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Old 09-24-05, 05:35 PM   #1
Bikewer
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Working at a university, we might have a couple of thousand bikes on campus at any time. I've been seeing some odd off-brand numbers lately, mostly of Asian manufacture. There are a couple of aluminum-framed folding commuter jobs, copies of standard designs from Europe. They appear to be of decent quality.
Also a number of cheap, flashy-looking roadsters. These tend to have wild paint jobs and anodized-in-color rims, frequently matching the frame paint. Low-end Shimano components, bolt-on wheels, that sort of thing.

Saw one yesterday that sported a "GMC" brand. A fairly nice-looking roadster, till you got close. Semi-aero rims, aero brake levers, and gripshifters! Yes, they had somehow gotten a pair of Shimano twist-shifters onto the top section of a standard drop bar. Unusual. Frame was all aluminum, but most likely a poor alloy, the dropouts looked to be about 1/4" thick.
No doubt the rapidly-expanding industrial power of China will continue to look for products to sell, and they have a huge bike industry.

Hehe- looked it up...available at walmart:
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Old 09-24-05, 06:17 PM   #2
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I think its about as good as your typical x-mart "mountain" bike.
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Old 09-24-05, 08:10 PM   #3
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yeah, wally world caught on with the whole TDF hoopla, and decided to start selling roadies again.

I can imagine how bad it will piss off a bike shop to have to replace those twist shifters....maybe the drops are flush-bolted on to a flat bar? I am kinda interested in hearing what someone has to say about these though, or showing soe close-up photos of it's various parts, so we can critique the hell out of it.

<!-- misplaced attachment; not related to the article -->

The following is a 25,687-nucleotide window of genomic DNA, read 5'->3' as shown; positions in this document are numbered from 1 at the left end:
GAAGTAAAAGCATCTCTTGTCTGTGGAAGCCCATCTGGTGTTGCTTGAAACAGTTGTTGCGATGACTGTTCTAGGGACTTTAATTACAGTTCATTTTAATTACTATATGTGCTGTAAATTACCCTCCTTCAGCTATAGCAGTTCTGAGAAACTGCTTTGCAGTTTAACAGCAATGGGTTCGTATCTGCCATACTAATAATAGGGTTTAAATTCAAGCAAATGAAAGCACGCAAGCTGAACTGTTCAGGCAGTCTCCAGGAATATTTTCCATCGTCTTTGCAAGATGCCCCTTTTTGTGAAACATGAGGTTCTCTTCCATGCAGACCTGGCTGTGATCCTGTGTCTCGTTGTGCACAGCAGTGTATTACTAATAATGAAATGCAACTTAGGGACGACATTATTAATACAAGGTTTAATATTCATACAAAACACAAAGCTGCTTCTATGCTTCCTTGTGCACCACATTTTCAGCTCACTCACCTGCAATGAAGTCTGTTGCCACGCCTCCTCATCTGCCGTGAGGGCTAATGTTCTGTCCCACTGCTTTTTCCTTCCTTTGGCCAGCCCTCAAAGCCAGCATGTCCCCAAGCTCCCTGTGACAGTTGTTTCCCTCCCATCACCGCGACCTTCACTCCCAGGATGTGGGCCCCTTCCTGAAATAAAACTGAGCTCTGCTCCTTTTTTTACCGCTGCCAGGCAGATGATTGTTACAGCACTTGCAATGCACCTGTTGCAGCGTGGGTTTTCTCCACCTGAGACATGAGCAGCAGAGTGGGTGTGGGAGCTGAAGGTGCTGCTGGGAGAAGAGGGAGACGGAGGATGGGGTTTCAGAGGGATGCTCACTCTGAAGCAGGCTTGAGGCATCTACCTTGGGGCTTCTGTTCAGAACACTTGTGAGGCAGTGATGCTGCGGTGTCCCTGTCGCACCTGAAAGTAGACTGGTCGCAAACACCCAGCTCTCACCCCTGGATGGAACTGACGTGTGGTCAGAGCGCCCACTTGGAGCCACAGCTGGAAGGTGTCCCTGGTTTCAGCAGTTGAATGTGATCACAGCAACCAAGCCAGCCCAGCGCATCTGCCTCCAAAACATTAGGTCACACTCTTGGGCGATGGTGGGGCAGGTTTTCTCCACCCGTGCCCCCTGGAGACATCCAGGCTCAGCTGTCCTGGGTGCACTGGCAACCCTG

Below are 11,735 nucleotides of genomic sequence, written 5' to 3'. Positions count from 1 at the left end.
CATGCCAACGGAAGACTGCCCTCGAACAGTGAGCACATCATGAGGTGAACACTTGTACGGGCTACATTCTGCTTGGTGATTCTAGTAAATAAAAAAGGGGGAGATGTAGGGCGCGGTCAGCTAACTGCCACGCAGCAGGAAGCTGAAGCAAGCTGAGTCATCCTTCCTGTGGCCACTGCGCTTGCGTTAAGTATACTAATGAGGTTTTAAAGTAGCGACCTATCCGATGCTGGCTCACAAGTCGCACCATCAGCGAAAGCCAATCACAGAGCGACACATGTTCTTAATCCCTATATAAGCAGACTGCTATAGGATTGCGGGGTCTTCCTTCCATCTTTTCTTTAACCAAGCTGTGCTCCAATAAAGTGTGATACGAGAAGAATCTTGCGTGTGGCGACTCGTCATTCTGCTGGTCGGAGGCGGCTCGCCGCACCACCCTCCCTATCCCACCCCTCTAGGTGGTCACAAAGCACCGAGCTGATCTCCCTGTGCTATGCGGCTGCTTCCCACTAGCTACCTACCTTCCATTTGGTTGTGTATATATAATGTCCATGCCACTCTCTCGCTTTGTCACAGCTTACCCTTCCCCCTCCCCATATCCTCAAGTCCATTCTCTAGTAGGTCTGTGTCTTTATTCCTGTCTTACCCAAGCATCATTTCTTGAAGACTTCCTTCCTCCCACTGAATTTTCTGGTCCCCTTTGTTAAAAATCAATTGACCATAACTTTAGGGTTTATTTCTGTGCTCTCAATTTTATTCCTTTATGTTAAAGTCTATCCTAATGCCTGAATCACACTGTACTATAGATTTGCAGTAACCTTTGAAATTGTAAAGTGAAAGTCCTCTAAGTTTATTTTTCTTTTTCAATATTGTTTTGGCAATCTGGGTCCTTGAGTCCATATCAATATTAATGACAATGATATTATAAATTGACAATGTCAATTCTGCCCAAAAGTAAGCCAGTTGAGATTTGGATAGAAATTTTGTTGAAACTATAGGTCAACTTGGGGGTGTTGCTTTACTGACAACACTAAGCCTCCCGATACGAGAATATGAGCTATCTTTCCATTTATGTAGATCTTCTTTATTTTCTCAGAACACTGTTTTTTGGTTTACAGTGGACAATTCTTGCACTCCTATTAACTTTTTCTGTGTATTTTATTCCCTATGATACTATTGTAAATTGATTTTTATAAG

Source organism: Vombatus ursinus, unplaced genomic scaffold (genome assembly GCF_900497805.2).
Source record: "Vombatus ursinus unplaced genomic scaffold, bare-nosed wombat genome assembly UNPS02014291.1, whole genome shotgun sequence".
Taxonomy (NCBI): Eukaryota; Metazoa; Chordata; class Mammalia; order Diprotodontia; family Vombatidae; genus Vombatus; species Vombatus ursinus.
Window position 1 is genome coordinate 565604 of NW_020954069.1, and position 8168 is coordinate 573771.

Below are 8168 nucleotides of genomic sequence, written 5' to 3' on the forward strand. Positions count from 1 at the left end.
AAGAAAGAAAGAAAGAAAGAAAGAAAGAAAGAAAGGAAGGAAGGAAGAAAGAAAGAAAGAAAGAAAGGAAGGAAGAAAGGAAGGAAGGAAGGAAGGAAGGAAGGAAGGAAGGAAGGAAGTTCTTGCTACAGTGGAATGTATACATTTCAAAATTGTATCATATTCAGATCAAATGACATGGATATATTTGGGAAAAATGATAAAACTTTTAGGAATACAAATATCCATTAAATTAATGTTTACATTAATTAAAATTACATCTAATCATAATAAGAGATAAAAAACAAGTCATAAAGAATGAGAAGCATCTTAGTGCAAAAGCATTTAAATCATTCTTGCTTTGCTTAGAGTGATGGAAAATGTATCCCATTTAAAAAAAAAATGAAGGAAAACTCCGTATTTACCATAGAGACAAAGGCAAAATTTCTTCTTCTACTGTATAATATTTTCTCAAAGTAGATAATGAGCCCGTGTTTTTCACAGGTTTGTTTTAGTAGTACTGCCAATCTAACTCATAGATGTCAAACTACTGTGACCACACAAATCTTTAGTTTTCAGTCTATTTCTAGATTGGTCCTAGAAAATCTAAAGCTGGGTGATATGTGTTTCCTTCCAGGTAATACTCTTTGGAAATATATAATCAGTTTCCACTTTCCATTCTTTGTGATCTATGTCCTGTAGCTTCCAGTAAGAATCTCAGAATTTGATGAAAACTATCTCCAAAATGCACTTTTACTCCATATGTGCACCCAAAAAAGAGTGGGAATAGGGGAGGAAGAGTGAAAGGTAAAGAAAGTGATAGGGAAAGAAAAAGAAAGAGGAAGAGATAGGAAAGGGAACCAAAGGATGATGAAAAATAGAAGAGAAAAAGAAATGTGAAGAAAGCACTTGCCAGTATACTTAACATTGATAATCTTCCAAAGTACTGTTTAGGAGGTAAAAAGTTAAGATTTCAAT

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Old 09-24-05, 09:12 PM   #4
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I recently saw bikes just like this at my local Target department store. It shocked me that a store like this was selling road bikes. The quality was very low and it should be an adventure to replace parts on these nice-looking but poor quality beasts.
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Old 09-24-05, 11:45 PM   #5
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The drop-bars are made in three pieces. The flat part of the bar is kind of flanged, and the shifters fit on the flat part, then the drops are shoved into the ends of the flat bar. I think they may have an allen-head set-screw that holds the drop ends into the flat bar, but I don't know for sure. The guy I was talking to who had put the demo model together seemed to indicate that the drops simply shoved into the flat bar.

I know I wouldn't trust to be down in the drops if I knew the drops were a shoved-in, bolted-on afterthought. I'd vastly prefer my handlebars to be one continuous piece of tubing, thanks.
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